Ready for some numismatic news? The U.S. Mint is stamping a new batch of quarters to feature trailblazing American women as part of the “American Women Quarters Program.” So far, two female honorees have been named: the poet Maya Angelou and astronaut Sally Ride. But the rest of the new quarter models will be chosen with input from the American public!
The New Quarters
The new, woman-centric quarters were authorized by the Circulating Collectible Coin Redesign Act of 2020 and the National Women’s History Museum is now accepting submissions for you think should appear on the coin designs. Nominate your favorite woman from history here. Preferably, the museum seeks entries of women with “ethnically, racially and geographically diverse backgrounds.” The only requirement, though, is that the woman is no longer a living person. That leaves plenty of prominent American women to choose from… though Treasury Secretary Janet Yellen will have the final say.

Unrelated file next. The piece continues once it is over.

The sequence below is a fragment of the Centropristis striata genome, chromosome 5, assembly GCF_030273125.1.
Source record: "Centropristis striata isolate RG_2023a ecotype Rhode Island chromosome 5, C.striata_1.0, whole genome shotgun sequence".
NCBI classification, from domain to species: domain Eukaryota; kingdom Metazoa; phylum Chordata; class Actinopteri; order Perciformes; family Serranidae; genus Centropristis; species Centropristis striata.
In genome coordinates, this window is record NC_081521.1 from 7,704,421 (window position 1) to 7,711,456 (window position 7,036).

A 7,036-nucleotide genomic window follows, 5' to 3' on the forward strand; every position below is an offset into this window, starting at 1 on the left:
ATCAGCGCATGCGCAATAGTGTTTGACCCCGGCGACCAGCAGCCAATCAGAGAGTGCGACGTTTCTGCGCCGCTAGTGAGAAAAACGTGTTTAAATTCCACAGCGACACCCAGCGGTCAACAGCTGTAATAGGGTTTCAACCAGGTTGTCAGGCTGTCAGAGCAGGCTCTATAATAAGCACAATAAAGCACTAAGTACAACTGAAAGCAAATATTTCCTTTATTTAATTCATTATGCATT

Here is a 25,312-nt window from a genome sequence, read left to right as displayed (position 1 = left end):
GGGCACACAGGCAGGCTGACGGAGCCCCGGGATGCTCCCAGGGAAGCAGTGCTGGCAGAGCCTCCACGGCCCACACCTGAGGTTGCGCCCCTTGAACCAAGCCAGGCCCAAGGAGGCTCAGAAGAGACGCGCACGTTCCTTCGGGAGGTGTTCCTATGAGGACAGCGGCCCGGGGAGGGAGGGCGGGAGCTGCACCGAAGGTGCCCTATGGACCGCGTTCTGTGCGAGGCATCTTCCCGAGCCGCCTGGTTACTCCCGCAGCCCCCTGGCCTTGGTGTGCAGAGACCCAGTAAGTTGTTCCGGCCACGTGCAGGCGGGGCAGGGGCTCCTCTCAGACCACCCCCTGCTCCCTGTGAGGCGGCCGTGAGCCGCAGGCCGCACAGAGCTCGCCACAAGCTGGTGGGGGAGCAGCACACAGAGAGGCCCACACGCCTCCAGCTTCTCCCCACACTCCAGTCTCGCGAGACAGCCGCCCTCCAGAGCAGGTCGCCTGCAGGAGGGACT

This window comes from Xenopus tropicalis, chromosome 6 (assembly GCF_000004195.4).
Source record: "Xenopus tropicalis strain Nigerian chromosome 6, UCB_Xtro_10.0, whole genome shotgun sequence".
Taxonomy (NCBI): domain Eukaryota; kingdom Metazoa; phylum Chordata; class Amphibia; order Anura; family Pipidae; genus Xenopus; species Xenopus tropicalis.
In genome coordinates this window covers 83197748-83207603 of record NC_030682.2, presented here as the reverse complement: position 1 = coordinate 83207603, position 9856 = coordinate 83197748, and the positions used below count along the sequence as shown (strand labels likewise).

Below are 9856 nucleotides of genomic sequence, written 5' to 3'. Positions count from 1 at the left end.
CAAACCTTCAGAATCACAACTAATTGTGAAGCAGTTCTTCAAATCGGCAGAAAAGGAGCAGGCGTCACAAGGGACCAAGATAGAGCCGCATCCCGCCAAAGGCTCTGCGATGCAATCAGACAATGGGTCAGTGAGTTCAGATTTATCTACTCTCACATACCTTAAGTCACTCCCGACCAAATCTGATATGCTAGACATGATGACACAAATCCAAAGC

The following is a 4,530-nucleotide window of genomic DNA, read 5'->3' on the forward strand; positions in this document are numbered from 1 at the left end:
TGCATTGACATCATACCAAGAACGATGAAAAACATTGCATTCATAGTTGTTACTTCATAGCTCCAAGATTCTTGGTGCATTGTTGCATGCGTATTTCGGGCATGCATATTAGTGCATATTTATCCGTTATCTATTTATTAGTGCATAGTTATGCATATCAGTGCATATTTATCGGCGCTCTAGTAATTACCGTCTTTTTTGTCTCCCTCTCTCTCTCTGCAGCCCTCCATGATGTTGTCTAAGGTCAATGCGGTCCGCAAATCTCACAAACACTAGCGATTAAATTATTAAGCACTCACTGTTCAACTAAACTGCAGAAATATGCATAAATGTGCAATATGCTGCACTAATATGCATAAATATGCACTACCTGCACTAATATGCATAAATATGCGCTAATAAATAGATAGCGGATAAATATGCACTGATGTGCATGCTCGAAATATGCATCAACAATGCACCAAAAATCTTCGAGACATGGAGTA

The likeness of George Washington will remain on the “heads side” of every quarter while the reverse design, a.k.a. the “tails side,” will finally feature some iconic women. The new design of the quarters will be issued next year by the U.S. Mint.
Maya Angelou and Sally Ride
The United States Mint announced that Maya Angelou and Sally Ride are the first two women to be chosen for this honor, after consultations between the Smithsonian Institution American Women’s History Initiative, National Women’s History Museum, and the Bipartisan Women’s Caucus.
Angelou was an esteemed poet and civil rights activist, most known for her book I Know Why the Caged Bird Sings. Ride, a beloved astronaut for NASA, was the first American woman to enter space. After her time in space, it came out that Ride was also gay. Her partner, the tennis player Tam O’Shaughnessy is still alive and has spoken out about the mint’s decision, saying:
“Sally would be so moved by this great honor. It?s especially fitting that it comes during the 20th-anniversary celebration for Sally Ride Science. This tribute reflects Sally?s legacy not only as a trailblazing astronaut but also as a champion of diversity and inclusion in STEM fields.”